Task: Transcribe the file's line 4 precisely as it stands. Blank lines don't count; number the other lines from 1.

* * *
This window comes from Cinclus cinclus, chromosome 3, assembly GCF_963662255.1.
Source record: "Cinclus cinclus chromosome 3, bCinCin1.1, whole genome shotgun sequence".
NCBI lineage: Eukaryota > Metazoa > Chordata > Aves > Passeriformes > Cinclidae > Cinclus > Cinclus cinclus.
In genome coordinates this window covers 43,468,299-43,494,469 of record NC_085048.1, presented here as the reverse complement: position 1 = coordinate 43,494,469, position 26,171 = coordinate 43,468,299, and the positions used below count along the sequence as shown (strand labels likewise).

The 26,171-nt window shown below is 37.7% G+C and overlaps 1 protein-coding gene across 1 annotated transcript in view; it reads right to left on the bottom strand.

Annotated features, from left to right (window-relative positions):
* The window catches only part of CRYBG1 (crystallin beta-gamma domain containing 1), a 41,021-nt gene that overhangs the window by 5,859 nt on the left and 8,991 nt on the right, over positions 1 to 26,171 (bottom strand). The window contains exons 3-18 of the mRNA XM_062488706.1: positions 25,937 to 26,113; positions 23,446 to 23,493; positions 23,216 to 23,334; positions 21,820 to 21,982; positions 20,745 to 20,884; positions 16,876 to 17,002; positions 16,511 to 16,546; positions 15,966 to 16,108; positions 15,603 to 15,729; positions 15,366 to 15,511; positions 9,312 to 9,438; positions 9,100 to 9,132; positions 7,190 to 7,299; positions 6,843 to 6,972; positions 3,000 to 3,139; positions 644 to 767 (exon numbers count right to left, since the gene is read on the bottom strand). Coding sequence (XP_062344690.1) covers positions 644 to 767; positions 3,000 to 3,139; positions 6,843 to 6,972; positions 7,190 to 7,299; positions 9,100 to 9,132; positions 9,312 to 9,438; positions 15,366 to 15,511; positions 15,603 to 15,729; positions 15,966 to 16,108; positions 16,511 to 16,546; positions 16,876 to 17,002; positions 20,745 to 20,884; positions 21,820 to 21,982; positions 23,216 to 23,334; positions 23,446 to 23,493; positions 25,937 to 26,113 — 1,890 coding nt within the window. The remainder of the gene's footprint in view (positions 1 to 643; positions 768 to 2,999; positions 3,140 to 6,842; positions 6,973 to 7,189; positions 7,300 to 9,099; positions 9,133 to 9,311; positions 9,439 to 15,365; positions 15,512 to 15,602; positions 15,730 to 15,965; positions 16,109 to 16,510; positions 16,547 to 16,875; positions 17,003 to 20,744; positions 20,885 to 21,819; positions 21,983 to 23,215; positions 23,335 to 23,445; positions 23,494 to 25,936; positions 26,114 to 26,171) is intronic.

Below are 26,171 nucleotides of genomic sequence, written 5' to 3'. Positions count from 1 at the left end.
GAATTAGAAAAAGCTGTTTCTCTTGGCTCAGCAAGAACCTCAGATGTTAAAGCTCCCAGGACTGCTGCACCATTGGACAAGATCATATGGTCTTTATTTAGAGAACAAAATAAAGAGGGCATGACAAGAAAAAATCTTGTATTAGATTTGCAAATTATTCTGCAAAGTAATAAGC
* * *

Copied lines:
In genome coordinates this window covers 43,468,299-43,494,469 of record NC_085048.1, presented here as the reverse complement: position 1 = coordinate 43,494,469, position 26,171 = coordinate 43,468,299, and the positions used below count along the sequence as shown (strand labels likewise).